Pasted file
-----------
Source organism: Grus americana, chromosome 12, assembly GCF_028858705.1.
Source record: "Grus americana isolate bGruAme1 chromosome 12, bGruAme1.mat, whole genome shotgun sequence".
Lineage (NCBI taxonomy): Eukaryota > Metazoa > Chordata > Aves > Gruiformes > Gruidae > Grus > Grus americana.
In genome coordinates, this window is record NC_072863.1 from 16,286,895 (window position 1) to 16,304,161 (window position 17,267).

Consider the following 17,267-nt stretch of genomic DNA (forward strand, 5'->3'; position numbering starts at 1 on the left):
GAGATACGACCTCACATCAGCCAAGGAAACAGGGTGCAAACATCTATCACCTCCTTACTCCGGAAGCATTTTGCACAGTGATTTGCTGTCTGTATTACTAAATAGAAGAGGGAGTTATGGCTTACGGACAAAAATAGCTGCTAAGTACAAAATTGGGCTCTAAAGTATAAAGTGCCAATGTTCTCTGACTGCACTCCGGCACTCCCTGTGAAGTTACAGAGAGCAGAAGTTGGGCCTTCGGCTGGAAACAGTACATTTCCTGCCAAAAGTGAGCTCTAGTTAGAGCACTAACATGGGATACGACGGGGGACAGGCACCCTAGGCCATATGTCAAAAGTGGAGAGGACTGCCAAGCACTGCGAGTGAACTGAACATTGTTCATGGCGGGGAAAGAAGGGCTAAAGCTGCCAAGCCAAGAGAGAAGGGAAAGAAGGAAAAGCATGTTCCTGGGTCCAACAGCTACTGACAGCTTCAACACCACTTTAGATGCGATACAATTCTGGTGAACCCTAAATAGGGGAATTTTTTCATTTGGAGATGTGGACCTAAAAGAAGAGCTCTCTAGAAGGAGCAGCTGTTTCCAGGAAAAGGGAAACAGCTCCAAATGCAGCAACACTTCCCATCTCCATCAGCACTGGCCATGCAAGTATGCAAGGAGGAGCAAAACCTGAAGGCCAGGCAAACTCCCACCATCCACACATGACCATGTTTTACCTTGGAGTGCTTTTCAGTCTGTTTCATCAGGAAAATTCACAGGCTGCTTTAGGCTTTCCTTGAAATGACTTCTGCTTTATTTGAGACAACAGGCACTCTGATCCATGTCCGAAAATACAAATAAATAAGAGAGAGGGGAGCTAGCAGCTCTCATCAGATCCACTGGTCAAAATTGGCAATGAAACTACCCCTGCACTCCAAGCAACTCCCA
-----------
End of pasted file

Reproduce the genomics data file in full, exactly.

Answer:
Source organism: Grus americana, chromosome 12, assembly GCF_028858705.1.
Source record: "Grus americana isolate bGruAme1 chromosome 12, bGruAme1.mat, whole genome shotgun sequence".
Lineage (NCBI taxonomy): Eukaryota > Metazoa > Chordata > Aves > Gruiformes > Gruidae > Grus > Grus americana.
In genome coordinates, this window is record NC_072863.1 from 16,286,895 (window position 1) to 16,304,161 (window position 17,267).

Consider the following 17,267-nt stretch of genomic DNA (forward strand, 5'->3'; position numbering starts at 1 on the left):
GAGATACGACCTCACATCAGCCAAGGAAACAGGGTGCAAACATCTATCACCTCCTTACTCCGGAAGCATTTTGCACAGTGATTTGCTGTCTGTATTACTAAATAGAAGAGGGAGTTATGGCTTACGGACAAAAATAGCTGCTAAGTACAAAATTGGGCTCTAAAGTATAAAGTGCCAATGTTCTCTGACTGCACTCCGGCACTCCCTGTGAAGTTACAGAGAGCAGAAGTTGGGCCTTCGGCTGGAAACAGTACATTTCCTGCCAAAAGTGAGCTCTAGTTAGAGCACTAACATGGGATACGACGGGGGACAGGCACCCTAGGCCATATGTCAAAAGTGGAGAGGACTGCCAAGCACTGCGAGTGAACTGAACATTGTTCATGGCGGGGAAAGAAGGGCTAAAGCTGCCAAGCCAAGAGAGAAGGGAAAGAAGGAAAAGCATGTTCCTGGGTCCAACAGCTACTGACAGCTTCAACACCACTTTAGATGCGATACAATTCTGGTGAACCCTAAATAGGGGAATTTTTTCATTTGGAGATGTGGACCTAAAAGAAGAGCTCTCTAGAAGGAGCAGCTGTTTCCAGGAAAAGGGAAACAGCTCCAAATGCAGCAACACTTCCCATCTCCATCAGCACTGGCCATGCAAGTATGCAAGGAGGAGCAAAACCTGAAGGCCAGGCAAACTCCCACCATCCACACATGACCATGTTTTACCTTGGAGTGCTTTTCAGTCTGTTTCATCAGGAAAATTCACAGGCTGCTTTAGGCTTTCCTTGAAATGACTTCTGCTTTATTTGAGACAACAGGCACTCTGATCCATGTCCGAAAATACAAATAAATAAGAGAGAGGGGAGCTAGCAGCTCTCATCAGATCCACTGGTCAAAATTGGCAATGAAACTACCCCTGCACTCCAAGCAACTCCCA